In April 2023, the then governor of the Reserve Bank of Australia gave a speech to the National Press Club in Sydney – Monetary Policy, Demand and Supply = the day after the RBA decided to end (for a month) its rate hikes after hiking the previous 10 meetings of the RBA Board, the body that determines monetary policy settings. The inflation rate had been falling for some months by this time yet the RBA was still hanging on to its narratives that the rate hikes were necessary to “combat the highest rate of inflation experienced in Australia in more than 30 years”, despite, for example, the Bank of Japan holding rates constant and experiencing a more rapid decline in its inflation rate as the supply constraints abated. The RBA had vehemently claimed that wage pressures were mounting, which had to be curtailed and denied categorically that there was any profit gouging or margin push involved in the inflationary pressures. There was no evidence at the time to support their claims about wages and nominal wages growth has remained moderate since. However, there was ample evidence, both in Australia and across the globe that corporations were taking advantage of the supply constraints to push their profit margins out. A recent report released by Oxfam Australia report (June 19, 2024) – Cashing in on Crisis – demonstrates that profit and price gouging was instrumental in creating and sustaining the inflationary pressures. The RBA was in denial all along and demonstrated that they are essentially just part of the ideological machinery supporting neoliberalism and the extraction of greater profits at the expense of workers.

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Progressive journalists in Britain so easily become willing mouthpieces for mainstream economic lies

Imagine if you are a UK Guardian reader and wanting to assess the options for an almost certain victory by Labour in the upcoming general election. Your understanding of the challenges facing the next government will be conditioned by what you have been reading in that newspaper. Unfortunately, there have been a stream of articles purporting to provide informed analysis of the challenges ahead and the capacities of the new British government to meet them which make it very hard for any progressive reader to assess the situation sensibly. These articles promote the usual macroeconomic fictions about the need for tight fiscal rules that will help the government avoid running out of money as it tries to deal with the decades of degeneration created by the austerity mindset. It is stunning how so-called progressive media commentators have so easily become willing mouthpieces for the mainstream economic lies which have only served to work against everything they purport to stand for. Business as usual though. Sadly.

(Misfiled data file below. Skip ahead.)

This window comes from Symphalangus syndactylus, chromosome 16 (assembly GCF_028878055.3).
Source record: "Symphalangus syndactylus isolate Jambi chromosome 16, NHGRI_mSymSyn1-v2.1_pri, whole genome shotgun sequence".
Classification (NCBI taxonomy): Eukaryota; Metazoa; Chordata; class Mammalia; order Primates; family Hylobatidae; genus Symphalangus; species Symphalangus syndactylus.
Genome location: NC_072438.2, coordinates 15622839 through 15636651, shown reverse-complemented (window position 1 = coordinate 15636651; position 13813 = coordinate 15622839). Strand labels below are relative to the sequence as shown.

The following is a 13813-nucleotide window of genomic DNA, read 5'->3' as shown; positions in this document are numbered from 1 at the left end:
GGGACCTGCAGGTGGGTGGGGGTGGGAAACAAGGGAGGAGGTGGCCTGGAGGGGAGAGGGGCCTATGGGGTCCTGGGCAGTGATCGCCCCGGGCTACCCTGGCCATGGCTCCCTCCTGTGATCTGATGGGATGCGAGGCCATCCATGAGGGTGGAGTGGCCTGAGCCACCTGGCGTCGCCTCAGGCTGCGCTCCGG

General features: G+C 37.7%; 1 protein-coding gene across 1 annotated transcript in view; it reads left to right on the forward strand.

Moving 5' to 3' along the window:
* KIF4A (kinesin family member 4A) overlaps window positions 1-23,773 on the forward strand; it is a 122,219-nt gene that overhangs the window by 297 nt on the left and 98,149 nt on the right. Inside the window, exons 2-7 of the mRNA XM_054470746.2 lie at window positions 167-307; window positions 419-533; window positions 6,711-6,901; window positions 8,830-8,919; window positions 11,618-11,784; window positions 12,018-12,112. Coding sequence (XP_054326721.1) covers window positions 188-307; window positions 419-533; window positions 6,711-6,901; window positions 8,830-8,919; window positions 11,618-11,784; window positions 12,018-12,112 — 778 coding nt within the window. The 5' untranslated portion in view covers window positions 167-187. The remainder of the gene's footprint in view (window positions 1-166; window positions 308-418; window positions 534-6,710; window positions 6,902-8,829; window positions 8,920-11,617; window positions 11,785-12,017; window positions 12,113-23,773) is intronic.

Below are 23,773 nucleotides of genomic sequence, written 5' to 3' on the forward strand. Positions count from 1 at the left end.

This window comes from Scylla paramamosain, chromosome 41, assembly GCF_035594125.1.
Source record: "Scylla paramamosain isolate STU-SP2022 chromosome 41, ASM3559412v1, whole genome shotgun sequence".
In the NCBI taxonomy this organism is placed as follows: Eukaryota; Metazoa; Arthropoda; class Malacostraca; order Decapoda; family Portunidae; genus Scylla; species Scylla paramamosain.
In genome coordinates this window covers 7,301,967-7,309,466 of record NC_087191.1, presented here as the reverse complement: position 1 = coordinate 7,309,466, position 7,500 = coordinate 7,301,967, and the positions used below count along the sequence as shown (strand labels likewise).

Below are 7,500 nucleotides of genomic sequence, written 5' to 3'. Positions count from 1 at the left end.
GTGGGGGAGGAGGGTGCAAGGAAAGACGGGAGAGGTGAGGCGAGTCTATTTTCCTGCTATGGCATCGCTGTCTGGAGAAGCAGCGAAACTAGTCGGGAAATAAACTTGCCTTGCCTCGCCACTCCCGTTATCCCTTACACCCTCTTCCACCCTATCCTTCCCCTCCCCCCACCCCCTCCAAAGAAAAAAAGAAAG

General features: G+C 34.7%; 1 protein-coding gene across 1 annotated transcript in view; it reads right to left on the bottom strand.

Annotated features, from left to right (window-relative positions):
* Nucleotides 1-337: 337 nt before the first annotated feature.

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IMF holds a religious gathering in Tokyo – to keep the troops in line

The IMF joint hosted a conference in Tokyo last week – Fiscal Policy and Sovereign Debt – and the continues its misinformation campaign on the ‘dangers’ of public debt. The conference claimed that it brought together ‘leading scholars and senior policymakers’ and upon examination of the agenda it was clear that there was very little diversity in the speakers. The organ started playing and all sessions sang from the same hymn sheet. That is how Groupthink works. Repeat and rinse, repeat and rinse, and, never confront views that are contrary to the message. Groupthink is about avoiding cognitive dissonance for fear that at least some of the ‘parishioners’ might lose the faith. The famous British economist, Joan Robinson likened mainstream economics to a branch of theology and these conferences that the IMF convene around the world are like evangelical crusades, to keep the troops in line so they can continue to keep all of us in line – for fear that we might all start seeing through the veil and discover the rotten core.

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Senior mainstream economist now admits central banks are not as independent as many believe

The UK Guardian published quite an odd article the other day (May 30, 2024) by Mr GFC Spreadsheet Fudge Man Kenneth Rogoff – Why policymakers are more likely to risk high inflation during periods of economic uncertainty – which essentially claims that economic policy has been conducted for several years by institutions that do not meet the essential requirements that are specified by the mainstream New Keynesian macroeconomic approach, upon which the institutions have claimed justification. If that makes sense. He now claims that the eulogised principle of ‘central bank independence’, which is a mainstay of the New Keynesian justification that macroeconomic counter stabilisation policy should be left to monetary authorities and that fiscal policy should play a supporting but passive role, no longer exists as policy makers have had to come to terms with multiple crises. Of course from an Modern Monetary Theory (MMT) perspective such independence never existed and was just a ploy to allow the governments to depoliticise economic policy making and thus distance themselves, politically, from the fall out of unpopular policy interventions. If it wasn’t the IMF to blame, then it was the ‘independent’ central bank for austerity and interest rate hikes and all the rest of it. Now we have a senior Harvard professor admitting it was a ruse and bemoaning the fact.